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I know that many fellow bloggers, because they read many articles per day, don’t have time to burn watching a 150-minute documentary so I did not post the link here. Perhaps you will write the title on a sticky-note to view later. It presents food for thought and should be beneficial with regard to discernment when considering sources of information.

After viewing “State Of Mind” I came across a video from Bill Still’s YouTube channel. Mr. Still is the documentary filmmaker (The Money Masters, The Secret of Oz, Jekyll Island) and monetary reform advocate. Mr. Still gave some slight editing to a talk given in April 2013 by Professor Jeffrey Sachs, an economist who several years ago was one of the youngest economics professors in the history of Harvard University.

A bit about Mr. Sachs.

He was born in 1954. After leaving Harvard in 2002 he became the director of The Earth Institute at Columbia University in New York City. Earth Institute is an organization consisting of 850 professionals in the nature and social sciences’ disciplines whose focus is on world sustainable development. Jeffrey Sachs works on globalization issues including trade-economic growth, natural resources-extractive industries, public health-economic development, economic reform, international financial systems, macroeconomic policy, competitiveness, climate-change, and the ending of poverty.

In 2011 Mr. Sachs suggested creating a third United States political party: The Alliance for the Radical Center.

He has been a persistent critic of the International Monetary Fund (IMF) and its policies around the world. At the same time he has been critical of international bankers for decades of ineffective investment strategies. He has advised government leaders in nations of South America, Africa, and Europe, and was director of the United Nations Millennium Project between the years 2002-2006.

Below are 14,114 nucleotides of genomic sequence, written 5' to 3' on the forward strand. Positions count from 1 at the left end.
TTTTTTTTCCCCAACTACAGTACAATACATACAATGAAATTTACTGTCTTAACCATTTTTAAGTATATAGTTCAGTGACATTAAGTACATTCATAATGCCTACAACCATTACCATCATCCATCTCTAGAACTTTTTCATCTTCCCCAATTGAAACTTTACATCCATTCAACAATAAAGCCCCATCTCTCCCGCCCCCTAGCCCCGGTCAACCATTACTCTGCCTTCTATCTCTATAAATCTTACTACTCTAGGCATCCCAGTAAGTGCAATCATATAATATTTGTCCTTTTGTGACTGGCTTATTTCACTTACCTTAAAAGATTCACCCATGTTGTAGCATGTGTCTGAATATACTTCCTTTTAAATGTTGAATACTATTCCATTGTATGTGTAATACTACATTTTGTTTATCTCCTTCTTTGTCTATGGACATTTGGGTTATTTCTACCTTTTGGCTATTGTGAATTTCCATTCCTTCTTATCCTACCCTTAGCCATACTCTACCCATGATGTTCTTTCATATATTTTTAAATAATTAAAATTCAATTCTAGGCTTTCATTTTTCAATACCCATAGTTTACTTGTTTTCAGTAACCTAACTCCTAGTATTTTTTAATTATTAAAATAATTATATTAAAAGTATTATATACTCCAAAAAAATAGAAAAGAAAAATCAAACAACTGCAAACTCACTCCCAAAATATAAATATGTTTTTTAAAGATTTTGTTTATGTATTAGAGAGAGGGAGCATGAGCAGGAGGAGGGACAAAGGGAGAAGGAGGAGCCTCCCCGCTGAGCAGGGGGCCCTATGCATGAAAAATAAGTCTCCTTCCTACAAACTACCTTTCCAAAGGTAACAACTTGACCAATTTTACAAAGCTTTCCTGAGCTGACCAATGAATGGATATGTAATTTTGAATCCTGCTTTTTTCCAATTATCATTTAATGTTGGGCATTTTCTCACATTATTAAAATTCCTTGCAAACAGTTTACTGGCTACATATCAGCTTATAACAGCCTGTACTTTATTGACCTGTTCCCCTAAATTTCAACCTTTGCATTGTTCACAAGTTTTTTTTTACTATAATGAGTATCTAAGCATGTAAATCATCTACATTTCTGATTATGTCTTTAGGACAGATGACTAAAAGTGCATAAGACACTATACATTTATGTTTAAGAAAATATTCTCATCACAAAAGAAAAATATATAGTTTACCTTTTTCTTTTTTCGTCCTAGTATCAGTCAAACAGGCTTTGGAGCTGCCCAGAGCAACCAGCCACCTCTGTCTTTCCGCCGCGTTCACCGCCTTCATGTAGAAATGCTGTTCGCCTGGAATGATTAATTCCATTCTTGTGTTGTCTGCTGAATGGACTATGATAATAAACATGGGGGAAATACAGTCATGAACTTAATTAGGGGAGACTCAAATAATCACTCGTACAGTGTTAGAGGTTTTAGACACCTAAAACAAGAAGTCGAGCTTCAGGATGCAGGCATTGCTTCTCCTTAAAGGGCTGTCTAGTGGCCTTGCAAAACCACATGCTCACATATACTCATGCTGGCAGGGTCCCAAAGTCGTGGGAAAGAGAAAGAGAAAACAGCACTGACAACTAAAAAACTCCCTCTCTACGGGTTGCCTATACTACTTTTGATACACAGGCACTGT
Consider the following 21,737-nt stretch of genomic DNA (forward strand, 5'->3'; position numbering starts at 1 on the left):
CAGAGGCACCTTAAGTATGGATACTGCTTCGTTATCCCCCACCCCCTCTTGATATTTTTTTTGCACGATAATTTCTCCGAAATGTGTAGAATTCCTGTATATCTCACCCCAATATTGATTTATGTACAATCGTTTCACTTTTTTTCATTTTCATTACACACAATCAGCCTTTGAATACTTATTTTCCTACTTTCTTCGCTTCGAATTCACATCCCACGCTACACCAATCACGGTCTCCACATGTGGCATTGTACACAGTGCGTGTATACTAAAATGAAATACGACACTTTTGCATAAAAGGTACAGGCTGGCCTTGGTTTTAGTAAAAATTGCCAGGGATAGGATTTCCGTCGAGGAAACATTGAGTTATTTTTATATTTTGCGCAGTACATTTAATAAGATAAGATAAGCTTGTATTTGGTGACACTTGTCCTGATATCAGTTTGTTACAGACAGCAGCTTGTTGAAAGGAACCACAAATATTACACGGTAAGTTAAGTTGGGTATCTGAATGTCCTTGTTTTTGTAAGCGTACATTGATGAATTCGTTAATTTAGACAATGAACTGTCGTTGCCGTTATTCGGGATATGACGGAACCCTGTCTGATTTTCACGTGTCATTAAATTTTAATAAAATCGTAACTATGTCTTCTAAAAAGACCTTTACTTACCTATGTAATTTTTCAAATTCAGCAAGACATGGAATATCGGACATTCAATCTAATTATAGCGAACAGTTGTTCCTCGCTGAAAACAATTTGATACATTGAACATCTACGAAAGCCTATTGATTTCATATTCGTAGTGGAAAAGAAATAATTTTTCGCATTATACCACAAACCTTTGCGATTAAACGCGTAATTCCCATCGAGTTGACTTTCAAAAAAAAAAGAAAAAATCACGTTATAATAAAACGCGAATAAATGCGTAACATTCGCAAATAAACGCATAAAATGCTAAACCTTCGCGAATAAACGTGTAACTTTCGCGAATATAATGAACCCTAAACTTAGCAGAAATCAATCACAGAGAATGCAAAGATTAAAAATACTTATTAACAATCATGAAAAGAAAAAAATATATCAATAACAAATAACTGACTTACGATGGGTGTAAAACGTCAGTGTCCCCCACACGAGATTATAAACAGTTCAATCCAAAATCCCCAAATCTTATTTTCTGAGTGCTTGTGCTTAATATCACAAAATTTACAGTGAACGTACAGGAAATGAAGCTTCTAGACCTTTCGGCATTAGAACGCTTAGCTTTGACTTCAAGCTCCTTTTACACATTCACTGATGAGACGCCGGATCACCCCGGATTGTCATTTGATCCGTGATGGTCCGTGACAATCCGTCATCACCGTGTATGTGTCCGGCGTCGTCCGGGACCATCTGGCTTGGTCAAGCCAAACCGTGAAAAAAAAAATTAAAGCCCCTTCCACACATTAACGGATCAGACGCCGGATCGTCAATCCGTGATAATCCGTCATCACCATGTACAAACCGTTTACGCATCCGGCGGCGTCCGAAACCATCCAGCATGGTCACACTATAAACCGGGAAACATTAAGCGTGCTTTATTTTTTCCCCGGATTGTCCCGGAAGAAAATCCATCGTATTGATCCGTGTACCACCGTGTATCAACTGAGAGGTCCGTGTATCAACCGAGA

Mr. Sachs has received many honorary degrees and been named to a number of “World’s Most Influential People” lists through the years. So, when you listen to what he says in this video, you will realize that he has “been around the block” more than a few times, and for a man with Mr. Sach’s world experience to convey this profound message is a signal that change is long, long overdue.

 

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That Thoughts Rule The World.

English: Composite image of the Earth at night...
English: Composite image of the Earth at night. Français : Image composite de la Terre la nuit. (Photo credit: Wikipedia)

Posted October 30, 2013

by Jerry Alatalo

“Men fear thought as they fear nothing else on Earth – more than ruin – more than even death… Thought is subversive and revolutionary, destructive and terrible, thought is merciless to privilege, established institutions, and comfortable habit. Thought looks into the pit of hell and is not afraid. Thought is great and swift and free, the light of the world, and the chief glory of man.”

– Bertrand Russell

These days there is more than enough information accessible via the internet, as many reading these words can certainly agree. People are grateful that more men and women around the world are getting current events reports and news from sources besides the so-called mainstream media. I suppose that Bertrand Russell’s quote applies to all people generally – his words certainly resonate with me.

When Mr. Russell mentions “subversive and revolutionary”… One can understand where he is coming from – my take on his sentiment is summed up as “beneficial, positive changes”. My interpretation of “destructive and terrible” is the human thought through history which has led to world conditions where “austerity” has swept the nations – practiced virtually everywhere. I have conveyed that such conditions are the result of private ownership of central banks which led to the highest levels of wealth inequality since the days before the Great Depression.

“Merciless to privilege” from Mr. Russell translates in my mind to the image of Christ overturning the tables of the “moneychangers”, those who gain through usury, charging interest, and includes those financially powerful, private owners of the central banks around the Earth. Many men and women have come to advocate for public banking, where the people in the form of governments control the quantity and creation of money as a public service.